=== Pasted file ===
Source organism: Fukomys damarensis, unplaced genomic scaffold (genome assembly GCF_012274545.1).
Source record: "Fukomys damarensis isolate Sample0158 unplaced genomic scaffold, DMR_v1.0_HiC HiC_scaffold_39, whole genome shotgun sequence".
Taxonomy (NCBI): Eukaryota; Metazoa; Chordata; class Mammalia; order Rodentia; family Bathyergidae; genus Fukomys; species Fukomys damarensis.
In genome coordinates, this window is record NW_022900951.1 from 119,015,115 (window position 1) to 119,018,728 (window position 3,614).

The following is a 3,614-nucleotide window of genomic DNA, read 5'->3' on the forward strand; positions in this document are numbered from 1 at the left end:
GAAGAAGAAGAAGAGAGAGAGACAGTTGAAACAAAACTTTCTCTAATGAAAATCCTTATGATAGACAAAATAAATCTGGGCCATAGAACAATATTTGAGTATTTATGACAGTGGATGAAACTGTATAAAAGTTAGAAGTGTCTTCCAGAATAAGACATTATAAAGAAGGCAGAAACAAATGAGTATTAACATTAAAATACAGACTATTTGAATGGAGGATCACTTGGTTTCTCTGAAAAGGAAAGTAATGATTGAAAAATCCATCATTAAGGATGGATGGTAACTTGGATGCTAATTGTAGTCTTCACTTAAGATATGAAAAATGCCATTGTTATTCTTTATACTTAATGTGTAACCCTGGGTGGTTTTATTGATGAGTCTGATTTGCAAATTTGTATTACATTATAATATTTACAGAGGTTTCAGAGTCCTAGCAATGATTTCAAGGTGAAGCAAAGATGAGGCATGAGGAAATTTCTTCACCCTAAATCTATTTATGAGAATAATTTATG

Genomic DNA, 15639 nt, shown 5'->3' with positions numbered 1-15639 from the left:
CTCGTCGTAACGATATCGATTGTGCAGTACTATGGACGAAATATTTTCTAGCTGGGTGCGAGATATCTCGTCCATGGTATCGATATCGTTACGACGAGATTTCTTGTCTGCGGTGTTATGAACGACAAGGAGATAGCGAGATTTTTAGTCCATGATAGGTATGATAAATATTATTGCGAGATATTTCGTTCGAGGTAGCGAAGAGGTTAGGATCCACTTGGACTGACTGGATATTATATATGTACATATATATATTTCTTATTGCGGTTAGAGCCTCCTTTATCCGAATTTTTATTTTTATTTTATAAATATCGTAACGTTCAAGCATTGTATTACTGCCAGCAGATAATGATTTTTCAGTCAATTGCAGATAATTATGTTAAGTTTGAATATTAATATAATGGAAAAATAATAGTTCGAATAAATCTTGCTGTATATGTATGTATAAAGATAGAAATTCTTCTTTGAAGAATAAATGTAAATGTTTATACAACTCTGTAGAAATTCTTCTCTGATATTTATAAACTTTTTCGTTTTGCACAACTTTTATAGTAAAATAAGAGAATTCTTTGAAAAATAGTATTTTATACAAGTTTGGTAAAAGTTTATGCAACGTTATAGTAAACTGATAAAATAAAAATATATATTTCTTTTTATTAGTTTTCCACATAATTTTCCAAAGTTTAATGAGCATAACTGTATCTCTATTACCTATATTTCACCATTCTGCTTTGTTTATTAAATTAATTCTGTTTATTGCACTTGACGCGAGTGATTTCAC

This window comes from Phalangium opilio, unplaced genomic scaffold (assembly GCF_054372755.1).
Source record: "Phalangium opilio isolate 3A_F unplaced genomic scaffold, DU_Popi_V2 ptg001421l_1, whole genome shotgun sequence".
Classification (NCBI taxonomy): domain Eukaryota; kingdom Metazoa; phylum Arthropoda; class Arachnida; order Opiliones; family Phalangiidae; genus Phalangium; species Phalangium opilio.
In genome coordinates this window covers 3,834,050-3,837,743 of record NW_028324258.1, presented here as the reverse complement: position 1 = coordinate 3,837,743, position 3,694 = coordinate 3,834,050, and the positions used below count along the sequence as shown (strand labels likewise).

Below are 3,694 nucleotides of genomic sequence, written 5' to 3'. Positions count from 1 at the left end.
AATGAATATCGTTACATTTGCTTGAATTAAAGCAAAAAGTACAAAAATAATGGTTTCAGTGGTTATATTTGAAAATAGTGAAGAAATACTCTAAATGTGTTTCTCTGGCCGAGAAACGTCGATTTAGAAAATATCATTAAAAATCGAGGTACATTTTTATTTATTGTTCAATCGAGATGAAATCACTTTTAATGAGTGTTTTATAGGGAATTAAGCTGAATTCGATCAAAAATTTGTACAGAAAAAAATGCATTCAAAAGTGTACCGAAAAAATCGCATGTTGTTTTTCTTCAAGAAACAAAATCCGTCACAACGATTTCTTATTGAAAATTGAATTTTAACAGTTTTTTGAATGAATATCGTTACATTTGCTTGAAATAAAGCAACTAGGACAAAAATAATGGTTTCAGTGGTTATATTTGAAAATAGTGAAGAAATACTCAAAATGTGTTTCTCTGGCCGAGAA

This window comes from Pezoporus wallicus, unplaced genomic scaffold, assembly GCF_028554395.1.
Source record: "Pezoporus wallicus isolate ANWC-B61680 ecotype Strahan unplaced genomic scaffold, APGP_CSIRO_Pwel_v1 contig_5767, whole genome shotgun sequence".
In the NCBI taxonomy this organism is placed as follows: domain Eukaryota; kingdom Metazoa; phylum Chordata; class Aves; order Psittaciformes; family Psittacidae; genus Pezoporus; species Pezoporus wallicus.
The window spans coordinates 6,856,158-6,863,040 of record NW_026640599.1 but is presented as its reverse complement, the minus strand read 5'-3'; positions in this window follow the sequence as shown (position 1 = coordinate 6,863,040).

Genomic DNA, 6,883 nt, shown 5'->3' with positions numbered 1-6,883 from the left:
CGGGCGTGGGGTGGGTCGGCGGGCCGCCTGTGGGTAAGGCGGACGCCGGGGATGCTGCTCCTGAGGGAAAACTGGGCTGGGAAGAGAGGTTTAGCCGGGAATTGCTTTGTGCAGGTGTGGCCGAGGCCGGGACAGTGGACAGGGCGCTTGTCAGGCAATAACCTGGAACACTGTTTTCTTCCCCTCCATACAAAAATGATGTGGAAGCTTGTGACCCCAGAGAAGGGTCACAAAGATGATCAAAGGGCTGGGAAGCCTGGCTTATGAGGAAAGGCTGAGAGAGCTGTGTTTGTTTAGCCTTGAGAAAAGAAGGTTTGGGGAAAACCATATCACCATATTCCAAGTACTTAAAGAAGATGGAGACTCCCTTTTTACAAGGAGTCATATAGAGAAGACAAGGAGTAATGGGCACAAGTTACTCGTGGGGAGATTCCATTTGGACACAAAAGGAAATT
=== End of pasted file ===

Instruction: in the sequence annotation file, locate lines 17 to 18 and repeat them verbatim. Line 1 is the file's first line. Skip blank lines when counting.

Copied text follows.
In the NCBI taxonomy this organism is placed as follows: domain Eukaryota; kingdom Metazoa; phylum Chordata; class Aves; order Psittaciformes; family Psittacidae; genus Pezoporus; species Pezoporus wallicus.
The window spans coordinates 6,856,158-6,863,040 of record NW_026640599.1 but is presented as its reverse complement, the minus strand read 5'-3'; positions in this window follow the sequence as shown (position 1 = coordinate 6,863,040).